When Davido’s son, Ifeanyi died, I was the first person he called – D’Banj opens up

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Twenty years ago, Oladapo Daniel Oyebanjo, known globally as D’banj, burst onto the Nigerian music scene with a vibrant energy and an infectious personality.

In an era where young Nigerian artistes were determined to make their mark with authentic sounds, D’banj quickly distinguished himself.

With hits like “Mobolowowon,” “Tongolo,” “Socor,” and the 2005 album “No Long Thing,” D’banj, fondly known as Bangalee, rose to stardom.

His dynamic stage presence and electrifying performances earned him the nickname “The Entertainer.”

Beyond his musical prowess, D’banj has also made significant strides as an entrepreneur and influential figure in the African music industry, earning numerous awards and accolades for his contributions.


As he marks two decades in the spotlight, D’banj reflects on his journey with profound gratitude. “I’m most thankful for grace in the past 20 years; being alive and relevant, being referred to as a pacesetter, and celebrating the favour that I’ve received from God is truly amazing,” he told Pearls News.

For D’banj, divine timing and opportunities have played crucial roles in his career. “If I had to choose again, I wouldn’t change a thing—the timing, the opportunities—it’s all because God allowed it to happen.”


Remaining relevant in the ever-evolving music industry is no small feat. D’banj attributes his longevity to two main factors: “First, the foundation is the grace of God. Secondly, it’s because I am fully myself. Anytime you see me, you get the entertainment. The music gets you into the room, but what you do inside the room is what matters.”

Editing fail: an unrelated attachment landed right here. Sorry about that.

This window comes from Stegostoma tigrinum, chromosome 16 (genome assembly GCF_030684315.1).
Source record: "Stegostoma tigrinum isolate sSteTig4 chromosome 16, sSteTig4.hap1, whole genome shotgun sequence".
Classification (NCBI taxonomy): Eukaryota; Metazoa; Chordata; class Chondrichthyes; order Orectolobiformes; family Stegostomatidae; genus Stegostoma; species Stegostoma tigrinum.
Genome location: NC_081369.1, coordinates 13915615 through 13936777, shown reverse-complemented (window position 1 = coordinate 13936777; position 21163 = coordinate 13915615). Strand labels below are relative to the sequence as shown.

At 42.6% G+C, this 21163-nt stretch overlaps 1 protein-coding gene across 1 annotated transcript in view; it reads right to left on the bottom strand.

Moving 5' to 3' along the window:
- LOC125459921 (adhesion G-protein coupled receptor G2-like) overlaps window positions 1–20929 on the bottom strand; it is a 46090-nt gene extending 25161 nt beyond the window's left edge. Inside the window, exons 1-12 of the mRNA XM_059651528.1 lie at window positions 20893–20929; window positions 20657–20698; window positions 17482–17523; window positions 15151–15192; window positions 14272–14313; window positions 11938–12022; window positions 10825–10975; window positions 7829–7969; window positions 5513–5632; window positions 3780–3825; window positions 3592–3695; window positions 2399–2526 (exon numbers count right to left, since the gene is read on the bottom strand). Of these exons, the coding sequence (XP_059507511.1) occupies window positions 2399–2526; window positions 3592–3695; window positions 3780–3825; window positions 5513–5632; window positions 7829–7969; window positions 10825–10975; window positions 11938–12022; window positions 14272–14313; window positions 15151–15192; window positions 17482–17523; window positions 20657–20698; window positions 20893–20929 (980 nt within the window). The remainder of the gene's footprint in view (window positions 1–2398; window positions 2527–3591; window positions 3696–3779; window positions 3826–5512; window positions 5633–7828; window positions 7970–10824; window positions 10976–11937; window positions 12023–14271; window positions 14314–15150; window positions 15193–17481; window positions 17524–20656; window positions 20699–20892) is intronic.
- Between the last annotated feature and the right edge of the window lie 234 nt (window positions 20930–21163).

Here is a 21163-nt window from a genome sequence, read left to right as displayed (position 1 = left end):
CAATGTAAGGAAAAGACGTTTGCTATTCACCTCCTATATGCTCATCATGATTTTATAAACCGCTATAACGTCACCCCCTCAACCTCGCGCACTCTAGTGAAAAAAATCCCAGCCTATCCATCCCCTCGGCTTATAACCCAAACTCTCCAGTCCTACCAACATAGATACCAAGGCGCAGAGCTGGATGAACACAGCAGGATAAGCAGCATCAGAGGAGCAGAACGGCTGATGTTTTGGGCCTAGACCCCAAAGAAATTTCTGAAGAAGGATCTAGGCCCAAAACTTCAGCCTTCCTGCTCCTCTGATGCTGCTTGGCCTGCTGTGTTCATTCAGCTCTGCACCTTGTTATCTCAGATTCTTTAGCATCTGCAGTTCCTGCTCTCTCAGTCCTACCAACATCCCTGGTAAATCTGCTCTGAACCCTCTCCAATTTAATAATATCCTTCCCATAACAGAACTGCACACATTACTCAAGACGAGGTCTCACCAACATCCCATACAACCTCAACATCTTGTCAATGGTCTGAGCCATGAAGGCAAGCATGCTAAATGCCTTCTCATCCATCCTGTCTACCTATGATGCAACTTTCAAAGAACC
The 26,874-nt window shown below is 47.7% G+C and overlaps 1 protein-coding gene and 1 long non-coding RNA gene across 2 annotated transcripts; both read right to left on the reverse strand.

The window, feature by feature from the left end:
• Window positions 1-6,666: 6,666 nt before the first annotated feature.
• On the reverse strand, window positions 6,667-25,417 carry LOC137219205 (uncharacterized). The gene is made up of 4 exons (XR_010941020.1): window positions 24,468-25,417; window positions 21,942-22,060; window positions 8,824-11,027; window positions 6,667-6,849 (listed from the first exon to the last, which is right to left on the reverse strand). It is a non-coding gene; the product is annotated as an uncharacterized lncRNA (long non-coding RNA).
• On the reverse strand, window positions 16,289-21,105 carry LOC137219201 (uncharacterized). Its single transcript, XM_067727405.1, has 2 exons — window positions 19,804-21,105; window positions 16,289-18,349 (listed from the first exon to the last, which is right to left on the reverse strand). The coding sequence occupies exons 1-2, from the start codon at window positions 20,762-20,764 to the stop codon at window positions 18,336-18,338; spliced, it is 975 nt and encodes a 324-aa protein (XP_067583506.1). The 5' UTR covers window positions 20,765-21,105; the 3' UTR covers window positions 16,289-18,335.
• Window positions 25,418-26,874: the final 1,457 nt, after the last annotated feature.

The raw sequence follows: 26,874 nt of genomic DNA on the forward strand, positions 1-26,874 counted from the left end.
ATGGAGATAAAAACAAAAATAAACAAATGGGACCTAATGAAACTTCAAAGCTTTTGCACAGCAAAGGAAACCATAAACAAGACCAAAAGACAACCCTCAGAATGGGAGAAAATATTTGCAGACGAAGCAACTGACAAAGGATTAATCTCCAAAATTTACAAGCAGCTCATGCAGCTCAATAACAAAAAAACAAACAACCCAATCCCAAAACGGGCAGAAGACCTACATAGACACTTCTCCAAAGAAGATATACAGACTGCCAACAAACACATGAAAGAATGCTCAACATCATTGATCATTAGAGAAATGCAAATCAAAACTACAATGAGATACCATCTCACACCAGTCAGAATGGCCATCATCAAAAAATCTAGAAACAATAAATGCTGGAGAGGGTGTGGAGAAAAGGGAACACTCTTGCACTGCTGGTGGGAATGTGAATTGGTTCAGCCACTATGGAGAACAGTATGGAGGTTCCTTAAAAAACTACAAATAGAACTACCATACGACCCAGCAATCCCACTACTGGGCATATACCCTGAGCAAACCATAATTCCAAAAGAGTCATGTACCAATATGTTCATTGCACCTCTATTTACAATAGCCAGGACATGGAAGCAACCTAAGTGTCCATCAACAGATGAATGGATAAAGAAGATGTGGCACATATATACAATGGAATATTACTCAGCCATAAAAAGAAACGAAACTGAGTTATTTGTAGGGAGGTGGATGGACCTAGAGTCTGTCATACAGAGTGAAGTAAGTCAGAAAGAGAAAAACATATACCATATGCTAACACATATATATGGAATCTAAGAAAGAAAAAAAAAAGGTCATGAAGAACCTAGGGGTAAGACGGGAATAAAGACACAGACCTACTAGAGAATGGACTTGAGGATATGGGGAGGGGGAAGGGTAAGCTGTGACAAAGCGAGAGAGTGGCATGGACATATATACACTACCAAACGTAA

Despite not considering himself the best singer or the smartest, D’banj believes his authenticity and unique packaging have been key to his enduring success.


D’banj’s journey has not been without its challenges. The tragic loss of his son and other personal trials have profoundly impacted him. “My family has been my greatest support. Looking back, I’m thankful for the trials because they made me stronger and more humane,” he reflects. These trials have brought him closer to God and made him a source of hope for others.

“Now, I understand why God took me through those pains and trials. It reminded me of what truly matters.”

The loss of his son was a harrowing experience, and D’banj has been candid about its impact on his mental health. He and his wife sought therapy, though he found solace primarily in his faith. “I had to look for a different way to heal. My wife kept going [to therapy], but I turned to my foundation in Christ,” he says. Despite the ongoing trauma and PTSD triggers, D’banj has channeled his experience into helping others.


In memory of their late son, D’banj and his wife have launched the DOTT Foundation, named after Daniel Oyebanjo The Third.

The foundation focuses on supporting young children and parents who have experienced similar losses. “When it happened to someone like my brother, Davido, I was the first person he called because he knew I could relate. I’m grateful I could give him advice,” says D’banj. Through faith and resilience, he continues to find the light at the end of the tunnel, using his experiences to support and uplift others.